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1. Introduction

Thymeleaf is a template engine that we can use for our Spring Boot applications. As with many things, Spring Boot provides a default location where it expects to find our templates.

In this short tutorial, we’re going to look at how we can change the template location. After we do that, we’ll learn how to have multiple locations.

2. Setup

To use Thymeleaf, we need to add the appropriate Spring Boot starter to our pom.xml:

<dependency>
    <groupId>org.springframework.boot</groupId>
    <artifactId>spring-boot-starter-thymeleaf</artifactId>
    <versionId>2.1.6.RELEASE</versionId>
</dependency>

3. Changing the Default Location

By default, Spring Boot looks for our templates in src/main/resources/templates. We can put our templates there and organize them in sub-directories and have no issues.

Now, let’s imagine that we have a requirement that all our templates reside in a directory called templates-2.

Let’s create a template for saying hello and put it in src/main/resources/templates-2:

<!DOCTYPE html>
<html xmlns:th="http://www.thymeleaf.org">
<head>
<meta charset="UTF-8">
<title>Enums in Thymeleaf</title>
</head>
<body>
    <h2>Hello from 'templates/templates-2'</h2>
</body>
</html>

We’ll also need a controller:

@GetMapping("/hello")
public String sayHello() {
    return "hello";
}

With that basic setup out of the way, let’s configure Spring Boot to use our templates-2 directory by overriding a property in application.properties:

spring.thymeleaf.prefix=classpath:/templates-2/

Now, when we call our HelloController, we’ll see our greeting from hello.html.

4. Using Multiple Locations

Now that we’ve learned how to change the default location, let’s see how we can use multiple template locations.

To do this, let’s create a ClassLoaderTemplateResolver bean:

@Bean
public ClassLoaderTemplateResolver secondaryTemplateResolver() {
    ClassLoaderTemplateResolver secondaryTemplateResolver = new ClassLoaderTemplateResolver();
    secondaryTemplateResolver.setPrefix("templates-2/");
    secondaryTemplateResolver.setSuffix(".html");
    secondaryTemplateResolver.setTemplateMode(TemplateMode.HTML);
    secondaryTemplateResolver.setCharacterEncoding("UTF-8");
    secondaryTemplateResolver.setOrder(1);
    secondaryTemplateResolver.setCheckExistence(true);
        
    return secondaryTemplateResolver;
}

In our custom bean, we set our prefix to the secondary template directory we’re using: templates-2. We also set the CheckExistance flag to true. This is the key to allowing the resolvers to operate in a chain.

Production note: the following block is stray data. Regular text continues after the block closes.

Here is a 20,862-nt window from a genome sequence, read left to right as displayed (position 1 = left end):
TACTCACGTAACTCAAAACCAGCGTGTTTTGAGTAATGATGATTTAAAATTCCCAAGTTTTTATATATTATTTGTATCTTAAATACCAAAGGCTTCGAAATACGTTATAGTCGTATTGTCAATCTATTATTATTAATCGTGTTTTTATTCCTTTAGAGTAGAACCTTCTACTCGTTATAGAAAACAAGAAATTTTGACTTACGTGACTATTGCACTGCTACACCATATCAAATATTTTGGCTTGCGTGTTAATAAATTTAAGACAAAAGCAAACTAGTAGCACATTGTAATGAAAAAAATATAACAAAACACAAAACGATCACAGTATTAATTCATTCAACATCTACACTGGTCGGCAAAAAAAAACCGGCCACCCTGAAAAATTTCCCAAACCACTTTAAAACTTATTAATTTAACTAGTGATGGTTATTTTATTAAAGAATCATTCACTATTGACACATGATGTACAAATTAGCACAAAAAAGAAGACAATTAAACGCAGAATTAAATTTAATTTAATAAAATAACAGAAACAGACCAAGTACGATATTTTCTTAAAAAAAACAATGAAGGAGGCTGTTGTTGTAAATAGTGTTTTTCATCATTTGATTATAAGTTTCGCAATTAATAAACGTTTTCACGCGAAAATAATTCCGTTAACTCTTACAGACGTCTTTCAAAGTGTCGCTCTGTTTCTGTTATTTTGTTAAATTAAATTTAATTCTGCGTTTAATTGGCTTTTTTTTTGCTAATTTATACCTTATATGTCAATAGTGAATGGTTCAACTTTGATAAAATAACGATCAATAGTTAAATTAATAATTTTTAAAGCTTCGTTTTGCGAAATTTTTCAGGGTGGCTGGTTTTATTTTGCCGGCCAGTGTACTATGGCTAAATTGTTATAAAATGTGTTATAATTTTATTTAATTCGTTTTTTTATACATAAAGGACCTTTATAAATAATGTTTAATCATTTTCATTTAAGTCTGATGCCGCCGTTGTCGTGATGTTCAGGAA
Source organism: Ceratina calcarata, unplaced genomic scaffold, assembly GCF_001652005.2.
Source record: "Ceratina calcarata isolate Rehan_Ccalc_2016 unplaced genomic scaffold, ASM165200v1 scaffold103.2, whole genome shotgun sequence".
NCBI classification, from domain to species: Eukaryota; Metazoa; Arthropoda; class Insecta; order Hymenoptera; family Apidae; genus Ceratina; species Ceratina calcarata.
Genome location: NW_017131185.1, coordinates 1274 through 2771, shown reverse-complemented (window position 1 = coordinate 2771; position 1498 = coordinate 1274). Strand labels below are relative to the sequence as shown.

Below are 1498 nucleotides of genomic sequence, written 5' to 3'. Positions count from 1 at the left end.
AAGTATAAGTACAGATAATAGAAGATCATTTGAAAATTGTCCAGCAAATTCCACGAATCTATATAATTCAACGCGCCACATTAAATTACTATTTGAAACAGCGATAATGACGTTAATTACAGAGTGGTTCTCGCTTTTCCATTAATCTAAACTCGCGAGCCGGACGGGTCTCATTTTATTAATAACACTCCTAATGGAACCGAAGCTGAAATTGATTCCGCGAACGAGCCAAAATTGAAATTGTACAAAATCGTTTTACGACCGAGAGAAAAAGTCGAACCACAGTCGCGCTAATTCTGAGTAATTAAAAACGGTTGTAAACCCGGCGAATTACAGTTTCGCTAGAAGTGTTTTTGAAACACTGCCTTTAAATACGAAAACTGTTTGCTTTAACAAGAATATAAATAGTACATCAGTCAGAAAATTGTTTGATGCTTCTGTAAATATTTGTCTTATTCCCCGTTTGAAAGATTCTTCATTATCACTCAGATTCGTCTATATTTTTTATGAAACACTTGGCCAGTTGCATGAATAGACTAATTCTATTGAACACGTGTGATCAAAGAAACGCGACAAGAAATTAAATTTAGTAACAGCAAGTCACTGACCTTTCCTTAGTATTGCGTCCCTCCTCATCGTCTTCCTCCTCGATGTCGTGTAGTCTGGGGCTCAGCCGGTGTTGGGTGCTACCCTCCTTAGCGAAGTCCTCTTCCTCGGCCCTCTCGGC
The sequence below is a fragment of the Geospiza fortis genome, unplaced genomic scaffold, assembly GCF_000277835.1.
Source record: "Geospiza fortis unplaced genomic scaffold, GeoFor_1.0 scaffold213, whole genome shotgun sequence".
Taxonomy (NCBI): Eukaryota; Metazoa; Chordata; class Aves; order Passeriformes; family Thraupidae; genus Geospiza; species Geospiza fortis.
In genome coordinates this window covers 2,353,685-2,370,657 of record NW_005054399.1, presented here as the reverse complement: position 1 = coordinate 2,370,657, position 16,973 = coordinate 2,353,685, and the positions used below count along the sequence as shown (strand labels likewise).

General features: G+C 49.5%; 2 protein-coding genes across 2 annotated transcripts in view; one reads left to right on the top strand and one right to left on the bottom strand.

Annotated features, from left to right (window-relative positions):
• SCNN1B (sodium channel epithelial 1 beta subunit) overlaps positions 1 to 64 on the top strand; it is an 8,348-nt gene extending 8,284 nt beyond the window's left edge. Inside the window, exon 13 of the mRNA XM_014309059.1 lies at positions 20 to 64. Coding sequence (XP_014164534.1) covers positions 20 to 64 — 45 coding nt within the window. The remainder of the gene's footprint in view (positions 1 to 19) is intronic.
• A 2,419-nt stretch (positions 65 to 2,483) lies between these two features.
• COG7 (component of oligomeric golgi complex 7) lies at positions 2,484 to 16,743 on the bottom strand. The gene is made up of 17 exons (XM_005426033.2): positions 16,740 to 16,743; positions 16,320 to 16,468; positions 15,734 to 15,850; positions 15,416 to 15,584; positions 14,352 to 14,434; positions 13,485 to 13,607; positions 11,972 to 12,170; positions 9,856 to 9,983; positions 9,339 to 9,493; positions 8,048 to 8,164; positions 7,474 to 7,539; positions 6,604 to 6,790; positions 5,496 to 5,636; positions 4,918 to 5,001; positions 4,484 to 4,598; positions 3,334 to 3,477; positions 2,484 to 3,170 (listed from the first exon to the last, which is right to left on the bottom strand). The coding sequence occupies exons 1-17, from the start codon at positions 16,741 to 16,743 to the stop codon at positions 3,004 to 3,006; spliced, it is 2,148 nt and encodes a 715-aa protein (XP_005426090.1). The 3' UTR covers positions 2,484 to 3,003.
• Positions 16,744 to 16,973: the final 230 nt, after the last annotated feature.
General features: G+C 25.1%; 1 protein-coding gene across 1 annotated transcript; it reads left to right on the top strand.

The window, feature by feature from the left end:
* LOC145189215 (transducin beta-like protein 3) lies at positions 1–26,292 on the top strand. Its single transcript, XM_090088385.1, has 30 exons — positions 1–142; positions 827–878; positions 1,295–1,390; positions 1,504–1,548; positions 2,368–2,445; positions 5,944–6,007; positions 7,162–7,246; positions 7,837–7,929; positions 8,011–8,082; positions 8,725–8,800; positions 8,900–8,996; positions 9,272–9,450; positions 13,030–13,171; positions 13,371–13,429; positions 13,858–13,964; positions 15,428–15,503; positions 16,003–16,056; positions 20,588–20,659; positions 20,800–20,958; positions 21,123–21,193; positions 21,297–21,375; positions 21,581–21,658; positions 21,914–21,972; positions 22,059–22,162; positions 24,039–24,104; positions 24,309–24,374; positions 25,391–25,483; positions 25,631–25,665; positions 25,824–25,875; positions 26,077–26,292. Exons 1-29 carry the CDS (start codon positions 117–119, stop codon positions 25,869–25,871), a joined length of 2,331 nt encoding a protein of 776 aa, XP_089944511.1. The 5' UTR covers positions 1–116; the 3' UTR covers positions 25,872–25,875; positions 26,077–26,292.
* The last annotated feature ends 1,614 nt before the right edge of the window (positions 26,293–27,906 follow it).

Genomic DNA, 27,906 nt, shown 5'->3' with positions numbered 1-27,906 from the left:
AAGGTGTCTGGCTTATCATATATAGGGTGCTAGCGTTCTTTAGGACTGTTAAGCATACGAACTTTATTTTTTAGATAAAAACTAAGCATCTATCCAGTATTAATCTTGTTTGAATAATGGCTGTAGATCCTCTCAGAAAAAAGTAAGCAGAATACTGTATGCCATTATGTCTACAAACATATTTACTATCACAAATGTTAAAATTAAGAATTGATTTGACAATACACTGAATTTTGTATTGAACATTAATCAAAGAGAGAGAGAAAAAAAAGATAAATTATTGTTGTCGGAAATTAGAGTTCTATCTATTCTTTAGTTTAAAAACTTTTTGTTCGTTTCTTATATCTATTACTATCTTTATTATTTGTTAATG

With this configured, our application can use templates from the default main/resources/templates directory and main/resources/templates-2.

5. Errors

When we’re working with Thymeleaf, we might see this error:

Error resolving template [hello], template might not exist or might not be accessible
  by any of the configured Template Resolvers

We see this message when Thymeleaf cannot locate the template for some reason. Let’s look at some of the possible reasons for this and how to fix them.

5.1. Typo in the Controller

We can often see this error due to a simple typo. The first thing to check is that our file name minus the extension and the template we’re asking for in our controller match exactly. If we’re using subdirectories, we need to ensure that those are correct as well.

Additionally, the problem can be an issue with certain operating systems. Windows is not case sensitive, but other operating systems are. We should look into this if everything is working fine, say, on our local Windows machine, but not once we’ve deployed.

5.2. Including the File Extension in the Controller

Since our files typically have an extension, it can be natural to include them when we return our template path in the controller. Thymeleaf automatically appends the suffix, so we should avoid supplying it.

5.3. Not Using the Default Location

We’ll also see this error if we’ve placed our templates somewhere other than src/main/resources/templates. If we want to use a different location, we need to either set the spring.thymeleaf.prefix property or create our own ClassLoaderTemplateResolver bean to handle multiple locations.

6. Conclusion

In this quick tutorial, we learned about Thymeleaf template locations. First, we saw how to change the default location by setting a property. Then we built on that by creating our own ClassLoaderTemplateResolver to use multiple locations.

We wrapped up with a discussion of the error we’ll see when Thymeleaf can’t find our templates and how to solve it.

As always, the example code can be found over on GitHub.

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I just announced the new Learn Spring course, focused on the fundamentals of Spring 5 and Spring Boot 2:

>> CHECK OUT THE COURSE

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